vested in him; although no right of action accrues to the administrator until he has obtained letters of administration (Pratt v. Swaine, 8 B. & C. 287). An executor or administrator is not deemed to be in possession of things immoveable, as leases for years or houses, before entry (Went. Off. Ex. 228, 14th ed.); although a reversion of a term, which the testator granted for part of the term, is in the executor immediately on the testator's death (Trattle v. King, T. Jones, 170). But the relation of the grant of adıninistration to the death of the intestate did not, it seems, divest any right legally vested in another between the death of the intestate and the grant, so as to enable an administrator, who had obtained letters of administration after an execution issued against the intestate's tenant, to call on the sheriff to pay one year's rent, pursuant to the stat. 8 Anne, c. 17 (Iaring v. Dewberry, Gilb. Eq. Rep. 223, cited in 1 Str. 97; Fortesc. 360; S. C., Vin. Abr. Executors (Q)). It seems that the grant of administration will have the effect of vesting leasehold property in the administrator by relation, so as to enable him to bring actions in respect of that property for all matters affecting the same subsequent to the death of the intestate, and to render him liable to an account for the rents and profits of it from the death of the intestate (R. v. Horsley, 8 East, 410).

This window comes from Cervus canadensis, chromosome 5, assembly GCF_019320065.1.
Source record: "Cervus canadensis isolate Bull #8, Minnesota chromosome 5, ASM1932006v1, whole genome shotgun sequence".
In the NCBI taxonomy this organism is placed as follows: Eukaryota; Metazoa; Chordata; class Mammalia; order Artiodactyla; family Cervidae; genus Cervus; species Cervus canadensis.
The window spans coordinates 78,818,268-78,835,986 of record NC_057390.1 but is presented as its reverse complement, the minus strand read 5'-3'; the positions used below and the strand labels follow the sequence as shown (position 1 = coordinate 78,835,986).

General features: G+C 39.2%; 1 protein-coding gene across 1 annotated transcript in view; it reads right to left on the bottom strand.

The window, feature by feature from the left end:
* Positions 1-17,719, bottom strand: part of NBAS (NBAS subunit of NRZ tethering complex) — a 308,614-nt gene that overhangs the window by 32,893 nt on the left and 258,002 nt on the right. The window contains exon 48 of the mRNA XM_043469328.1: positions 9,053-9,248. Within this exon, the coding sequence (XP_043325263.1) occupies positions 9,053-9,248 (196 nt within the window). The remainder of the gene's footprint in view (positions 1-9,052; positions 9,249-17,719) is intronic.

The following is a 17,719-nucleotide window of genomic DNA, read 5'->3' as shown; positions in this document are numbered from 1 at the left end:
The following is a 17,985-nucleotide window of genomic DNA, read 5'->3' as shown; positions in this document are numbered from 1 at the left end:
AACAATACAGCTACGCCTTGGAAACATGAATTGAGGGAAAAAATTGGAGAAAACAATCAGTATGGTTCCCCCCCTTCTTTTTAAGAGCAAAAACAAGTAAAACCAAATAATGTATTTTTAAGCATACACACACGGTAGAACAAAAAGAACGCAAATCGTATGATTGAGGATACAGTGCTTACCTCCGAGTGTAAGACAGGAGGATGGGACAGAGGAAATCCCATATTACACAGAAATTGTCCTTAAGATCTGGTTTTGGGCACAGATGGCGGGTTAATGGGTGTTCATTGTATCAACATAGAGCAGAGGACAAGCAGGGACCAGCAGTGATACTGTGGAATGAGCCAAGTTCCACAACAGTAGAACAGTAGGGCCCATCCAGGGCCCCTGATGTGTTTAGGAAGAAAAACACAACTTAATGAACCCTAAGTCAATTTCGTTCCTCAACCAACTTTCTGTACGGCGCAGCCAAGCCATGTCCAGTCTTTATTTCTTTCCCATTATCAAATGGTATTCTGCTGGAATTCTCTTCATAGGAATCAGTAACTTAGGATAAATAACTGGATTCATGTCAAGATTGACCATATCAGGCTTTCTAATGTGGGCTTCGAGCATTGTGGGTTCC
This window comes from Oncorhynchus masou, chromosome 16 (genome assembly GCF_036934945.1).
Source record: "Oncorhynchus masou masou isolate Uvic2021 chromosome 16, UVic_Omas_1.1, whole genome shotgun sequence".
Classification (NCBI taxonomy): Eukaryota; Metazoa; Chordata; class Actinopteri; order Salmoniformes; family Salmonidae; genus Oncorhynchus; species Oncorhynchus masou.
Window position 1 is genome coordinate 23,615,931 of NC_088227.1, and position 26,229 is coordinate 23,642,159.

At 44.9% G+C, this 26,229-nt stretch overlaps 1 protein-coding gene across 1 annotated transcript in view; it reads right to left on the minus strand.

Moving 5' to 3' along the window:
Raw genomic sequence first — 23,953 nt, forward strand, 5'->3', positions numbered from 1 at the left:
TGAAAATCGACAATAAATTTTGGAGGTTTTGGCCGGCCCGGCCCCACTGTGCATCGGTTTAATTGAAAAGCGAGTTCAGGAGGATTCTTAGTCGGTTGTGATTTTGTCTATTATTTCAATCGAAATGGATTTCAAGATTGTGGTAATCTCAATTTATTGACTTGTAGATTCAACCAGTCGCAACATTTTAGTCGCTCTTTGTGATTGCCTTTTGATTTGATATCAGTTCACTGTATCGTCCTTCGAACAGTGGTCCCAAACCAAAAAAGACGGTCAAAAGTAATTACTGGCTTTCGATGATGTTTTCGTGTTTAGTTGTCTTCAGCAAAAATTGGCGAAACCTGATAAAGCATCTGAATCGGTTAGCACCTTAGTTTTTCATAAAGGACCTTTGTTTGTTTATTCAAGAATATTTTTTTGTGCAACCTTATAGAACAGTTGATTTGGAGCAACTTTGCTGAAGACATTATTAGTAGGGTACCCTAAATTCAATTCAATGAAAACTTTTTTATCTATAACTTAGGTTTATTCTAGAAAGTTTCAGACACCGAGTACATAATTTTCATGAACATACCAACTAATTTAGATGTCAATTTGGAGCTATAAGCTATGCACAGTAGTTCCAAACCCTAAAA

As to the running of time under 21 Jac. 1, c. 16, in the case of executors and administrators, see post, pp. 215, 216.

Tenancy at Will. In the case of 7. When any person shall be in possession or in receipt of a tenant at will, the right